Forty percent of all destinations worldwide have now eased travel restrictions previously imposed to contain the spread of the coronavirus pandemic, as a “slow and responsible” restart of the international tourism sector is underway, the World Tourism Organization said in a new report.

The United Nations specialized agency for tourism said its latest outlook based on data as of July 19 was “up from 22 percent of destinations that had eased restrictions on travel by June 15 and the three percent previously observed by May 15.”

The report stated that 87 global destinations eased travel restrictions. Out of those only four have completely lifted all restrictions and 83 kept some measures in place such as partial border closures. Meanwhile, 115 destinations “continue to keep their borders completely closed for tourism.”

UNWTO Secretary-General Zurab Pololikashvili said: “As destinations continue to ease restrictions on travel, international cooperation is of paramount importance. This way, global tourism can gain people’s trust and confidence, essential foundations as we work together to adapt to the new reality we now face.”

Air travel and tourism have been some of the hardest-hit sectors internationally by the coronavirus pandemic, with many governments worldwide shutting their borders, restricting travel, banning tourism activities, and imposing curfews and lockdowns.

According to the agency’s data, “by the end of May, the pandemic had led to $320 billion in lost revenues, already three times the cost of the 2009 Global Economic Crisis.”

Global destinations

Destinations which have eased travel restrictions for international tourism are:

Afghanistan, Andorra, Antigua and Barbuda, Aruba, Bahamas, Bangladesh, Barbados, Belgium, Bermuda, Bhutan, Bonaire, Bosnia and Herzegovina, Bulgaria, Cambodia, Central African Republic, Cote D’Ivoire, Croatia, Curaçao, Cyprus, Czechia, Denmark, Djibouti, Dominican Republic, Ecuador, Egypt, Estonia, Finland, France, French Guyana, French Polynesia, Gabon, Germany, Greece, Grenada, Guadeloupe, Haiti, Hong Kong SAR, Hungary, Iceland, Ireland, Italy, Jamaica, Latvia, Lebanon, Liberia, Liechtenstein, Lithuania, Luxembourg, Malawi, Malta, Martinique, Mexico, Monaco, Montenegro, Nauru, Netherlands, North Macedonia, Norway, Pakistan, Papua New Guinea, Poland, Portugal, Reunion, Romania, San Marino, Sao Tome and Principe, Senegal, Slovakia, Slovenia, South Sudan, Spain, St Eustatius, St Lucia, St Maarten, St Vincent and Grenadines, Sudan, Sweden, Switzerland, Tunisia, Turkey, Ukraine, United Arab Emirates, and the United Kingdom.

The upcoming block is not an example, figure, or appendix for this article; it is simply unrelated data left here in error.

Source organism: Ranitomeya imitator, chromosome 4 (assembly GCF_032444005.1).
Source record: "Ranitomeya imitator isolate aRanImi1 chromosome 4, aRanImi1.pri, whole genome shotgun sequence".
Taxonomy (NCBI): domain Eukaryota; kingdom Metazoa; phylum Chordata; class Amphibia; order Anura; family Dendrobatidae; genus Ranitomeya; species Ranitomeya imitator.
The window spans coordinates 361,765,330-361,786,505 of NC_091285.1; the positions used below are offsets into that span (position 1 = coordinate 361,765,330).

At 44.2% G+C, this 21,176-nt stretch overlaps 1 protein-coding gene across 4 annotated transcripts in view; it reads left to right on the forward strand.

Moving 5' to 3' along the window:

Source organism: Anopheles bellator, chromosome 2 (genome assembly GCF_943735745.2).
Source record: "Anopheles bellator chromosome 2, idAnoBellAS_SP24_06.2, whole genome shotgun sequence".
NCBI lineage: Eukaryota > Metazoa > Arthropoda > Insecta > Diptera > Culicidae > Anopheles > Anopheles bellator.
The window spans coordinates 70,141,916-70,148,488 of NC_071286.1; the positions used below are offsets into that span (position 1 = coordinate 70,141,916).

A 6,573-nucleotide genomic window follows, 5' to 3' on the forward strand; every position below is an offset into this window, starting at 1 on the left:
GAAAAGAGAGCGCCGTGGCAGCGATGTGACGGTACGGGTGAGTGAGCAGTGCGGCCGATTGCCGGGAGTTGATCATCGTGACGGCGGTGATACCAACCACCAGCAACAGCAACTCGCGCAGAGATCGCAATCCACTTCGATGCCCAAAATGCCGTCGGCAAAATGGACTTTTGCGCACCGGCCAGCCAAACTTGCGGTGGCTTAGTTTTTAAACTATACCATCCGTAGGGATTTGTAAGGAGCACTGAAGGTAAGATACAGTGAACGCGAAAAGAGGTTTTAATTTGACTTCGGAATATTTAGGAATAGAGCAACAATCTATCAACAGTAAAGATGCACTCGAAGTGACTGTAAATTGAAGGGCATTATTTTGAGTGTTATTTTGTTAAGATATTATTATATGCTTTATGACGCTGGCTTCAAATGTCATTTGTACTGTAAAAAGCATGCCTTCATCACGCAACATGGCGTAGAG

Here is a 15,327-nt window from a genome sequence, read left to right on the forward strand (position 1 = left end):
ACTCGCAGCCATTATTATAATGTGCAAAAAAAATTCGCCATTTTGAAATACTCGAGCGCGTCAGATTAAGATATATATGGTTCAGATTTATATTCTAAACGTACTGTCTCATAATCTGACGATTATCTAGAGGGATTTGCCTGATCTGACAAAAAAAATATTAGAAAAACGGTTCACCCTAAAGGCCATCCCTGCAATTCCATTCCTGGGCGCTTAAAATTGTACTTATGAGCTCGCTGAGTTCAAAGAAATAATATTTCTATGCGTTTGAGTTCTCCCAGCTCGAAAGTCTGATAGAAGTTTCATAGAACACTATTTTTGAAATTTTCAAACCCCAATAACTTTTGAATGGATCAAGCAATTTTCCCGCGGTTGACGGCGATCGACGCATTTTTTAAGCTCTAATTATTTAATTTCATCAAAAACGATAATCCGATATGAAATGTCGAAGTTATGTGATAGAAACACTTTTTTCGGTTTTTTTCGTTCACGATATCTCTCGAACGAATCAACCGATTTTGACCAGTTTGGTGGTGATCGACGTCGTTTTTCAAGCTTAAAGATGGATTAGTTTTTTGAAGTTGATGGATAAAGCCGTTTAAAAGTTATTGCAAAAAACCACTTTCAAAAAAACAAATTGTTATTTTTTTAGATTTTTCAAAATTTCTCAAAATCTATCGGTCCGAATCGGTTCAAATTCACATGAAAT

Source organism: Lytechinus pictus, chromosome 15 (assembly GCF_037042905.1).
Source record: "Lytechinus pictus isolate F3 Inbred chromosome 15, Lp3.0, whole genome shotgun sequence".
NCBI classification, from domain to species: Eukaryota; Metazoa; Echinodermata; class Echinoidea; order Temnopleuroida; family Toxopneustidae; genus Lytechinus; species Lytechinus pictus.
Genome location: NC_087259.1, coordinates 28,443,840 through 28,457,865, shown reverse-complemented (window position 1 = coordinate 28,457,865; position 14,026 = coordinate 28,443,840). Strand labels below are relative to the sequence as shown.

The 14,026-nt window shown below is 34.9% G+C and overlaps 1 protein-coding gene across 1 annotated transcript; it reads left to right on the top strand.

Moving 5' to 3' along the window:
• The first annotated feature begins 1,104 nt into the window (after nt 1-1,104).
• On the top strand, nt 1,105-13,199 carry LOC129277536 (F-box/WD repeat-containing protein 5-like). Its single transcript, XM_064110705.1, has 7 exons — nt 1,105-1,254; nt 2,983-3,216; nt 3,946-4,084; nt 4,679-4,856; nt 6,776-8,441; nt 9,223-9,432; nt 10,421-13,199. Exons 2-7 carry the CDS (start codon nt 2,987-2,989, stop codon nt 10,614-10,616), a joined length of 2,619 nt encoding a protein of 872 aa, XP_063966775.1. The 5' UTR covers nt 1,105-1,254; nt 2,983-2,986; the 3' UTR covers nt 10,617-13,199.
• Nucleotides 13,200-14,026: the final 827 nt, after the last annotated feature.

Destinations which have lifted travel restrictions for international tourism are:

Albania, Maldives, Serbia, and Tanzania.

Destinations which continue to keep their borders completely closed for tourism are:

Algeria, Angola, Anguilla, Argentina, Armenia, Australia, Azerbaijan, Bahrain, Belize, Benin, Bolivia, Botswana, Brazil, British Virgin Islands, Brunei Darussalam, Burkina Faso, Burundi, Cabo Verde, Cameroon, Canada, Cayman Islands, Chile, China, Colombia, Comoros Islands, Congo, Cook Islands, Costa Rica, Cuba, Democratic People’s Republic of Korea, Democratic Rep. of Congo, Dominica, El Salvador, Equatorial Guinea, Eritrea, Eswatini, Fiji, Gambia, Georgia, Ghana, Guatemala, Guinea-Bissau, Guyana, Honduras, India, Indonesia, Iraq, Israel, Jordan, Kazakhstan, Kuwait, Kyrgyzstan, Laos, Lesotho, Libya, Madagascar, Malaysia, Mali,, Marshall Islands, Mauritania, Mauritius, Micronesia, Moldova, Mongolia, Montserrat, Morocco, Mozambique, Myanmar, Namibia, Nepal , New Caledonie, New Zealand, Niger, Nigeria, Niue, Oman, Panama, Paraguay, Peru, Philippines, Puerto Rico, Qatar, Republic of Guinea, Russia, Rwanda, Saba, Samoa, Saudi Arabia, Seychelles, Sierra Leone, Singapore, Solomon Islands, Somalia, South Africa, Sri Lanka, St Kitts and Nevis, Suriname, Syrian Arab Republic, Taiwan Province of China, Tajikistan, Thailand, Timor Leste, Togo, Tonga, Trinidad and Tobago, Turkmenistan, Turks and Caicos, Uganda, Uruguay, Uzbekistan, Vanuatu, Vietnam, Yemen, Zambia, and Zimbabwe.